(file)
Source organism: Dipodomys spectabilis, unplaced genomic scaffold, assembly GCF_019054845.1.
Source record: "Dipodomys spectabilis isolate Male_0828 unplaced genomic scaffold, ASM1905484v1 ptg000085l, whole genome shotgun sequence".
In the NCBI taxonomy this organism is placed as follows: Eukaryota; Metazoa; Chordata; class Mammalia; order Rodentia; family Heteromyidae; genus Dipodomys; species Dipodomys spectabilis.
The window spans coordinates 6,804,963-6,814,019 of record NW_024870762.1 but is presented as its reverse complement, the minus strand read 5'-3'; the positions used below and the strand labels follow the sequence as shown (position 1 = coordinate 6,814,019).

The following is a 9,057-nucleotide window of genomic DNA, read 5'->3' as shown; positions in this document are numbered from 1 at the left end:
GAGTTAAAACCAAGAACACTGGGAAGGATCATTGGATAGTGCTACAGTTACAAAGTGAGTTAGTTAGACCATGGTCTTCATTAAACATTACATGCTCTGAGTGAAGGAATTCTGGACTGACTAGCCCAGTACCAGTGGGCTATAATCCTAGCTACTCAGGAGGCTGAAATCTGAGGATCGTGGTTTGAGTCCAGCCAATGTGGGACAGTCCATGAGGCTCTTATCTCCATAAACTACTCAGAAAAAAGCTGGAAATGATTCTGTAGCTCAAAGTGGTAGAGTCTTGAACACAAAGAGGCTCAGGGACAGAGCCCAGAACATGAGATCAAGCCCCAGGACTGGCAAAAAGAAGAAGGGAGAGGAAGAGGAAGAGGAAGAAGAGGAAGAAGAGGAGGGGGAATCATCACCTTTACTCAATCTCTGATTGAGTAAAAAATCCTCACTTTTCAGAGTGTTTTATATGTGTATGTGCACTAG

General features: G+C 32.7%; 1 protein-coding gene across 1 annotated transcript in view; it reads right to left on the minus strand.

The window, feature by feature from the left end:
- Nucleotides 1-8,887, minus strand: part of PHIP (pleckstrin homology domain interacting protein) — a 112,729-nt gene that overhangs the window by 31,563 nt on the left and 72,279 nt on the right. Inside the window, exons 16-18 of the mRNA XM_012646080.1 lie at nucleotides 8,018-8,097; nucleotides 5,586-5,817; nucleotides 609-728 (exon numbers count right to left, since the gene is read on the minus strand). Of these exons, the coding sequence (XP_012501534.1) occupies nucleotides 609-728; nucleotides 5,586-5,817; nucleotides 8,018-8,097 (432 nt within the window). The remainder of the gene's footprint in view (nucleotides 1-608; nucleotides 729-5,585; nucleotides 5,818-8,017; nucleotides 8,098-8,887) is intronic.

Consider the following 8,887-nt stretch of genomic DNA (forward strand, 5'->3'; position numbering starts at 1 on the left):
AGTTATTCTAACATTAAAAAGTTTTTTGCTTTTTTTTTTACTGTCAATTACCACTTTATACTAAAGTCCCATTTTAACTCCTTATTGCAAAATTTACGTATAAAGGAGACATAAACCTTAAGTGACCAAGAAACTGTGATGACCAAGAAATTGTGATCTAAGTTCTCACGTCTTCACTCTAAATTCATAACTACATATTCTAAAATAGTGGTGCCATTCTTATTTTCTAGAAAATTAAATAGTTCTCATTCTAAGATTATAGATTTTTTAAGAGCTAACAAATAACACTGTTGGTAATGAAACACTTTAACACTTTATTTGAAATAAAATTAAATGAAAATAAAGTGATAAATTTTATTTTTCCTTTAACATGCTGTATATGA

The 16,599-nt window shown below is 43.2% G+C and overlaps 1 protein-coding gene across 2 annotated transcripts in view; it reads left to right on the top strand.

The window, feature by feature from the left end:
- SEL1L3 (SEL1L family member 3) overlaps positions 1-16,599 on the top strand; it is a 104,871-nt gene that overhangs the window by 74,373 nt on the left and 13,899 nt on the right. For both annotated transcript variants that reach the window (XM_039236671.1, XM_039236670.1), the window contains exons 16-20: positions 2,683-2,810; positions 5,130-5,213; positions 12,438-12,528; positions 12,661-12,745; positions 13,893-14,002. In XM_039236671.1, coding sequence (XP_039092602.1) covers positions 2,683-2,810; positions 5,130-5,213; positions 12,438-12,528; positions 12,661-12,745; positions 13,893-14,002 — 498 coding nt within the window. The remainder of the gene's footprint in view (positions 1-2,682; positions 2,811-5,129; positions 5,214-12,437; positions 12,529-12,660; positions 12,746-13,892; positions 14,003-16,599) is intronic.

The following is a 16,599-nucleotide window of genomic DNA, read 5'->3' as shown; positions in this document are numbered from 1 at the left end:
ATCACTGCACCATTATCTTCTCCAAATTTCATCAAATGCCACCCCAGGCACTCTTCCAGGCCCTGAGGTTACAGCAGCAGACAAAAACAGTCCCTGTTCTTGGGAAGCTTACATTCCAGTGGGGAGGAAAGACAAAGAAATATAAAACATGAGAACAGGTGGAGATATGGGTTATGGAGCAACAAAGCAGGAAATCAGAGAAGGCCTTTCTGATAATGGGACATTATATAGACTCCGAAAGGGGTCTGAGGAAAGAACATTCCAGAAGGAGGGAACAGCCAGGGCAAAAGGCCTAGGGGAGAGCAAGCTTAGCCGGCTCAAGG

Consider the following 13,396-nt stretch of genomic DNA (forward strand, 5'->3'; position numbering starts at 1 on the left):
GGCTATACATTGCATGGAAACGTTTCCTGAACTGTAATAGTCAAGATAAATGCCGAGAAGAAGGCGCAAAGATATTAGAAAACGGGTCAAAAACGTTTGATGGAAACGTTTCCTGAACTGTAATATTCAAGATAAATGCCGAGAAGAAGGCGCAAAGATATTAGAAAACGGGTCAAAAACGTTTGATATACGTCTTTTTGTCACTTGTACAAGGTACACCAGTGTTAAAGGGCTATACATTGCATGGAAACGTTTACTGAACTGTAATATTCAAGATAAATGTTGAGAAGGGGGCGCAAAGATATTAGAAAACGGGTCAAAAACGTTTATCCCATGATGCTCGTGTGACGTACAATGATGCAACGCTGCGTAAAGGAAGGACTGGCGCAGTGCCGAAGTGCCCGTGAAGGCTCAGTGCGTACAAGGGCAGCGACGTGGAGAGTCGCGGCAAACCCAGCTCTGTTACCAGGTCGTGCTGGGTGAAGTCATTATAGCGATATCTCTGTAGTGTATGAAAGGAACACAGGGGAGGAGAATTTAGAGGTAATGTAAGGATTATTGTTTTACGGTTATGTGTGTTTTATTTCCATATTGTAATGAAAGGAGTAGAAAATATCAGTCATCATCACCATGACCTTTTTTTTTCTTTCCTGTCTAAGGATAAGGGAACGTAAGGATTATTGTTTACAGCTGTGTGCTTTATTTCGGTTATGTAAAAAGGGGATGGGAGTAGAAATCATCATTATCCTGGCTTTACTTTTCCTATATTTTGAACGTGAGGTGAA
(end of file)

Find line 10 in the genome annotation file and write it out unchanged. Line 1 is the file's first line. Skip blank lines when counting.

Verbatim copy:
Consider the following 8,887-nt stretch of genomic DNA (forward strand, 5'->3'; position numbering starts at 1 on the left):